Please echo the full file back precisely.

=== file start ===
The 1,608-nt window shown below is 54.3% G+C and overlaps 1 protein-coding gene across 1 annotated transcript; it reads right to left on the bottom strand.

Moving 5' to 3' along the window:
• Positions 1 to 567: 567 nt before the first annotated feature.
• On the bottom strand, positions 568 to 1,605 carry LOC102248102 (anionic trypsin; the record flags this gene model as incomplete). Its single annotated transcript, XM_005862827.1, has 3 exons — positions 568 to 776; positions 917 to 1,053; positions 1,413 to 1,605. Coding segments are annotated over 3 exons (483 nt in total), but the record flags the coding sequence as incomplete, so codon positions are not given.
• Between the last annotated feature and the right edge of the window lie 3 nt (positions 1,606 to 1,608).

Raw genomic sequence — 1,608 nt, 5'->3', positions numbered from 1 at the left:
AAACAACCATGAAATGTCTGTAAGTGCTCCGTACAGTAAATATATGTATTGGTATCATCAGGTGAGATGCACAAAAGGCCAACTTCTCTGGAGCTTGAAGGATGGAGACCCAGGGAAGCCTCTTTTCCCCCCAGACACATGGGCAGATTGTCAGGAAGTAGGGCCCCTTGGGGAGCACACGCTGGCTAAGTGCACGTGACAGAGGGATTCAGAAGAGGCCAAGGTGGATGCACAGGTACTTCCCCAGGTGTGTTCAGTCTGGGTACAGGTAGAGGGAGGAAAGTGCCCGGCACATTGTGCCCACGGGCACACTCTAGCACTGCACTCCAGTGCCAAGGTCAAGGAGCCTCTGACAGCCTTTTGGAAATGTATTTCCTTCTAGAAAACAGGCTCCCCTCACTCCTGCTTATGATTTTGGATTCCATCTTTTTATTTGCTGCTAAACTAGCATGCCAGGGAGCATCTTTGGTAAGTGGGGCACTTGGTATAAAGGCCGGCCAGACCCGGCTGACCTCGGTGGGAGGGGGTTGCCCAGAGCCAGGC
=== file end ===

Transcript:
The 1,608-nt window shown below is 54.3% G+C and overlaps 1 protein-coding gene across 1 annotated transcript; it reads right to left on the bottom strand.

Moving 5' to 3' along the window:
• Positions 1 to 567: 567 nt before the first annotated feature.
• On the bottom strand, positions 568 to 1,605 carry LOC102248102 (anionic trypsin; the record flags this gene model as incomplete). Its single annotated transcript, XM_005862827.1, has 3 exons — positions 568 to 776; positions 917 to 1,053; positions 1,413 to 1,605. Coding segments are annotated over 3 exons (483 nt in total), but the record flags the coding sequence as incomplete, so codon positions are not given.
• Between the last annotated feature and the right edge of the window lie 3 nt (positions 1,606 to 1,608).

Raw genomic sequence — 1,608 nt, 5'->3', positions numbered from 1 at the left:
AAACAACCATGAAATGTCTGTAAGTGCTCCGTACAGTAAATATATGTATTGGTATCATCAGGTGAGATGCACAAAAGGCCAACTTCTCTGGAGCTTGAAGGATGGAGACCCAGGGAAGCCTCTTTTCCCCCCAGACACATGGGCAGATTGTCAGGAAGTAGGGCCCCTTGGGGAGCACACGCTGGCTAAGTGCACGTGACAGAGGGATTCAGAAGAGGCCAAGGTGGATGCACAGGTACTTCCCCAGGTGTGTTCAGTCTGGGTACAGGTAGAGGGAGGAAAGTGCCCGGCACATTGTGCCCACGGGCACACTCTAGCACTGCACTCCAGTGCCAAGGTCAAGGAGCCTCTGACAGCCTTTTGGAAATGTATTTCCTTCTAGAAAACAGGCTCCCCTCACTCCTGCTTATGATTTTGGATTCCATCTTTTTATTTGCTGCTAAACTAGCATGCCAGGGAGCATCTTTGGTAAGTGGGGCACTTGGTATAAAGGCCGGCCAGACCCGGCTGACCTCGGTGGGAGGGGGTTGCCCAGAGCCAGGC